Throne of Glass #3: Heir of Fire by Sarah J. Maas

Read: 18 August, 2018

I found this to be the weakest of the series so far. The pace, which has been a fair trot throughout, slows right down. Not only is this book the longest of the first three, it also has far less plot.

In summary, Celaena has been sent to a continent that still has magic so that she can learn to control her powers. She discovers a handful of things along the way, she makes a few new friends, but the whole book is essentially a really loooong training montage.

To pad this out, we get a bit back in Rifthold as Dorian gets a romance sub-plot and Chaol discovers the rebels. This still isn’t enough to fill the run time, however, so we also get Manon – a witch who has been recruited by the king. Unfortunately, her plot is also a training montage, so much of the book goes back and forth between her and Celaena, as they each get incrementally more powerful.

While I’m sure Manon’s plot will be important, delivering it in this way just bogged the story down. Celaena needed her training, but the book could have focused on Dorian and Chaol’s plots, or even Celaena’s mystery with the weird corpses they keep finding. That, and maybe cut about a hundred pages, too.

Also symptomatic of the editing issues with this book, every character seems to “purr” all their lines.

The pacing made this a tougher book to finish than the preceding two. That said, I do like increasing plotlines and character depth as we spend more time with the cast. And while I didn’t particularly feel that Manon’s plot fit into this book, I do like where her story is going. I also really like the way friendships are treated in this series – Celaena’s devotion to Nehemia is beautiful, and Chaol telling Dorian that he loves him was absolutely perfect. Friendships often get pushed to the sidelines in fiction, and it’s great to see them treated as relationships that are every bit as deep and important as romances.

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Throne of Glass #2: Crown of Midnight by Sarah J. Maas

Read: 6 July, 2018

Friend and I are still deep in discussions about the pronunciation of Chaol. Since the guide Maas provides gives it as “Kay-all”, I started calling him “Kale”, which then led to calling him “Salad”.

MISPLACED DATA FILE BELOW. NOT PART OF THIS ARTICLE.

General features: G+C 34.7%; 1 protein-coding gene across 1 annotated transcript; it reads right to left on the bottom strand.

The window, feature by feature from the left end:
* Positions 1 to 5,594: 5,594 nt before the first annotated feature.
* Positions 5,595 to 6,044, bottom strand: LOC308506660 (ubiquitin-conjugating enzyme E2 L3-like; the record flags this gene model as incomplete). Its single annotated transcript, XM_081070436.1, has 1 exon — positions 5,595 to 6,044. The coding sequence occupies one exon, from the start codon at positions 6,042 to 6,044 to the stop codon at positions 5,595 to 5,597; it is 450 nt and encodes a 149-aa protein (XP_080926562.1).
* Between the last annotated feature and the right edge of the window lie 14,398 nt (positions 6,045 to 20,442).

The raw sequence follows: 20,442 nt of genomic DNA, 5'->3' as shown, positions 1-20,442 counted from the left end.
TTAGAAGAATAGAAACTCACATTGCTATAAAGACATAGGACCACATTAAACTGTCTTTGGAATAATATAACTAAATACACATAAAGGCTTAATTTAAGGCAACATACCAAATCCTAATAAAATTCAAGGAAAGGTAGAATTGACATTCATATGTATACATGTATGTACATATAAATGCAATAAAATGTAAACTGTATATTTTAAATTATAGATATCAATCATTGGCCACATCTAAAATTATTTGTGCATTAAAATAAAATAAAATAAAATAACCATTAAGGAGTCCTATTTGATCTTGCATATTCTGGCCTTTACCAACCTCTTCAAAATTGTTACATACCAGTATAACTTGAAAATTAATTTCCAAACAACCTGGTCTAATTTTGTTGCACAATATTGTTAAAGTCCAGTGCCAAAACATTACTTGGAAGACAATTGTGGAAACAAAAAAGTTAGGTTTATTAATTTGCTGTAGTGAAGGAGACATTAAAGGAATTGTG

I noticed a definite improvement in the storytelling from the first book. The anachronistic elements (whatever that means in a fantasy setting) that bothered me in Throne of Glass – like the pool table – are entirely absent here. Characters are also starting to get a bit more depth, and I appreciated how raw Celaena’s emotions were.

I like how much more of the worldbuilding is evident in this book. I’m still rather uncertain about how each part connects (I’d like more details on the Crochan family, for example), but the stitches are starting to form and I’m now fairly well invested in finding out.

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Throne of Glass #1: Throne of Glass by Sarah J. Maas

Read: 19 June, 2018

A friend is a huge fan of this series and has been singing its praises for long enough that my curiosity was piqued.

When I began reading, I complained about the main character. She struck me as a fairly weak character – petty, arbitrary, made choices that didn’t make a whole lot of sense in context. My friend agreed that she’s a tough character to like, “but she grows on you.” More than that, however, she explained that Celaena’s big flaw is her ego – she can’t make the “right” choice in a given situation because she has to be seen to be the best. Once it was phrased that way, Celaena started to make sense; she wasn’t being arbitrary, she was being flawed. And, honestly, I liked her a lot better once I had a better grasp of who she was.

My friend and I both agreed that Chaol is an unfortunate name. The pronunciation guide says it should be said “Kay-all”. Which is better than the “Chay-ole” I had going, but is still rather unattractive. Here’s Celaena swooning off this gorgeous guy and his name is Kale? Hm. My friend proposed pronouncing it as “Cole”, which suited much better.

The book is fluff – the characters do spend rather more time on romance and gowns than a life-or-death struggle strictly warrants, and the worldbuilding could do with some more work. There’s also not a whole lot going on thematically. And while this may not be strictly fair, I really struggled with a fantasy setting that has a billiards table.

That said, it’s compelling fluff. The book is a page-turner and, however frustrating they could be, I really did care about the main characters by the big climax.

I might not have given this a chance without my friend’s passion to prod me, but I enjoyed it, and I definitely will be seeking out the sequels.

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